Importance of plant species and external silicon concentration to active silicon uptake and transport

Authors

  • Yongchao Liang,

    1. Institute of Soil and Fertilizer, and Ministry of Agriculture Key Laboratory of Plant Nutrition and Nutrient Cycling, Chinese Academy of Agricultural Sciences, Beijing 100081, China;
    2. College of Natural Resources and Environmental Sciences, Nanjing Agricultural University, Nanjing 210095, China;
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  • Haixia Hua,

    1. College of Natural Resources and Environmental Sciences, Nanjing Agricultural University, Nanjing 210095, China;
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  • Yong-Guan Zhu,

    1. Research Center for Eco-environmental Sciences, Chinese Academy of Sciences, Beijing 100085, China;
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  • Jie Zhang,

    1. College of Natural Resources and Environmental Sciences, Nanjing Agricultural University, Nanjing 210095, China;
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  • Chunmei Cheng,

    1. College of Natural Resources and Environmental Sciences, Nanjing Agricultural University, Nanjing 210095, China;
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  • Volker Römheld

    1. Institute of Plant Nutrition (330), University of Hohenheim, D-70593 Stuttgart, Germany
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Author for correspondence: Yongchao Liang Tel: +86 10 68918657 Fax: +86 10 68975161 Email: ycliang@caas.ac.cn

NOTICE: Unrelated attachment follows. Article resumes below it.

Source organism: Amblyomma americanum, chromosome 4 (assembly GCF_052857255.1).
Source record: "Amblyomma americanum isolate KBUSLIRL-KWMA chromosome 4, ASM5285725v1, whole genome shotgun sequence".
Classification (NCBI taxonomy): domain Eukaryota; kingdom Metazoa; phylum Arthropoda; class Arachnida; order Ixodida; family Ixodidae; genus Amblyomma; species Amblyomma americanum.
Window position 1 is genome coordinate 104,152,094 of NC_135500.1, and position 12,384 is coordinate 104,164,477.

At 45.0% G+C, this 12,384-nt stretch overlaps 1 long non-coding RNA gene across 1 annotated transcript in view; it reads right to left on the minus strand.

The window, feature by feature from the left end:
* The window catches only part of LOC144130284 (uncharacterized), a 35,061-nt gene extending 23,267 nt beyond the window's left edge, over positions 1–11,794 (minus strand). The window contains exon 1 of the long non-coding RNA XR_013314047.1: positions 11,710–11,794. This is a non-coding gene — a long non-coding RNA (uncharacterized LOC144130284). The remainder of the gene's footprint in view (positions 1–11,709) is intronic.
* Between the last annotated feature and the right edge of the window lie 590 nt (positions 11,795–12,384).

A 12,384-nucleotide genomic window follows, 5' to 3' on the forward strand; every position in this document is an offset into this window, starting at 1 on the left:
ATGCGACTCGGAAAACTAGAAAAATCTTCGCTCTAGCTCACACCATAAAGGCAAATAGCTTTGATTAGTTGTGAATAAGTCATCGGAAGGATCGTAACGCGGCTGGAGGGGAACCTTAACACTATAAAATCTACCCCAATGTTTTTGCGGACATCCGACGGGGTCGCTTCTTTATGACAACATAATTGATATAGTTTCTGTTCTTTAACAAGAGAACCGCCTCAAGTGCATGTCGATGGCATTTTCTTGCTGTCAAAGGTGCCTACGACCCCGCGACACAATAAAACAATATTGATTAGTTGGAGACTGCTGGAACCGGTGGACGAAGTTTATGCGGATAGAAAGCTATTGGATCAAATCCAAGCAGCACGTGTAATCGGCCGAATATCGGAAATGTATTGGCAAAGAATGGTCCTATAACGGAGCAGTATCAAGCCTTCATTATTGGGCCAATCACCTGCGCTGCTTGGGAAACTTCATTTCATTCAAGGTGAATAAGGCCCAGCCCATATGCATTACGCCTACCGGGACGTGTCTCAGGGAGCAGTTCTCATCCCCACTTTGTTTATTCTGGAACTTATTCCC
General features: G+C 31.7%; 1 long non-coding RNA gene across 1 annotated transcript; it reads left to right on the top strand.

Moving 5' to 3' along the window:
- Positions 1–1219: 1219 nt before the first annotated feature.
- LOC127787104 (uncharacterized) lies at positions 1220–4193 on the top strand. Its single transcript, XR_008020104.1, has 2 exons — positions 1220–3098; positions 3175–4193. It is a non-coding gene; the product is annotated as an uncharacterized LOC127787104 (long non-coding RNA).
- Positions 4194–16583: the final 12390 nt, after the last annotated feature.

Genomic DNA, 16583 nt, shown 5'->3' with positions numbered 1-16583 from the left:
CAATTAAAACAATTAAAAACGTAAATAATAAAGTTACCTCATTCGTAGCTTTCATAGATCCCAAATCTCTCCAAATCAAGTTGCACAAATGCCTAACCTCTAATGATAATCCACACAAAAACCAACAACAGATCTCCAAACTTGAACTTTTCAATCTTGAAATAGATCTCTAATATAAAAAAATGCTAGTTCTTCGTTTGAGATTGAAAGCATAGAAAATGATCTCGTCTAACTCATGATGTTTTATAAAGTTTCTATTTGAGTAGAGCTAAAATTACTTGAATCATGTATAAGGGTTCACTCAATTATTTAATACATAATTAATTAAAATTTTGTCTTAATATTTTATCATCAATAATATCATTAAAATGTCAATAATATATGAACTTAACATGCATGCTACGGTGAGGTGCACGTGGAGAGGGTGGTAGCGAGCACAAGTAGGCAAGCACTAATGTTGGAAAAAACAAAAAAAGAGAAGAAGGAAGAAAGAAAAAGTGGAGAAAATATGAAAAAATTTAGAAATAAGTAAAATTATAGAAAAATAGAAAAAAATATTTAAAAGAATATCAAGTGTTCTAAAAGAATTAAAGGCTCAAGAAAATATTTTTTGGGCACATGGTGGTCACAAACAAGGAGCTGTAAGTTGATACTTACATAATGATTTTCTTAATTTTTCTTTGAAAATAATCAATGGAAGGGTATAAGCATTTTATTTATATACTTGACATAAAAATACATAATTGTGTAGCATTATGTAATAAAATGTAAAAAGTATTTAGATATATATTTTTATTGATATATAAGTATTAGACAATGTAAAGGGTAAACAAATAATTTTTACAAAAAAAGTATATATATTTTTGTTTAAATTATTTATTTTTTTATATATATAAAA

Summary

  • • Here, we characterized silicon (Si) uptake and xylem loading in Oryza sativa, Zea mays, Helianthus annuus and Benincase hispida in a series of hydroponic experiments. Both active and passive Si-uptake components co-exist in all the plants tested. The active component is the major mechanism responsible for Si uptake in O. sativa and Z. mays.
  • • By contrast, passive uptake prevails in H. annuus and B. hispida at a higher external Si concentration (0.85 mm), while the active component constantly exists and contributes to the total Si uptake, especially at a lower external Si concentration (0.085 mm).
  • • Short experiments showed that Si uptake was significantly suppressed in O. sativa and Z. mays by metabolic inhibitors or low temperature, regardless of external Si concentrations. By contrast, Si uptake in H. annuus and B. hispida was inhibited more significantly by metabolic inhibitors or low temperature at lower (for example, 0.085 mm) than at higher (for example, 1.70 mm) external Si concentrations.
  • • It can be concluded that both active and passive Si-uptake components co-exist in O. sativa, Z. mays, H. annuus and B. hispida, with their relative contribution being dependent much upon both plant species and external Si concentrations.

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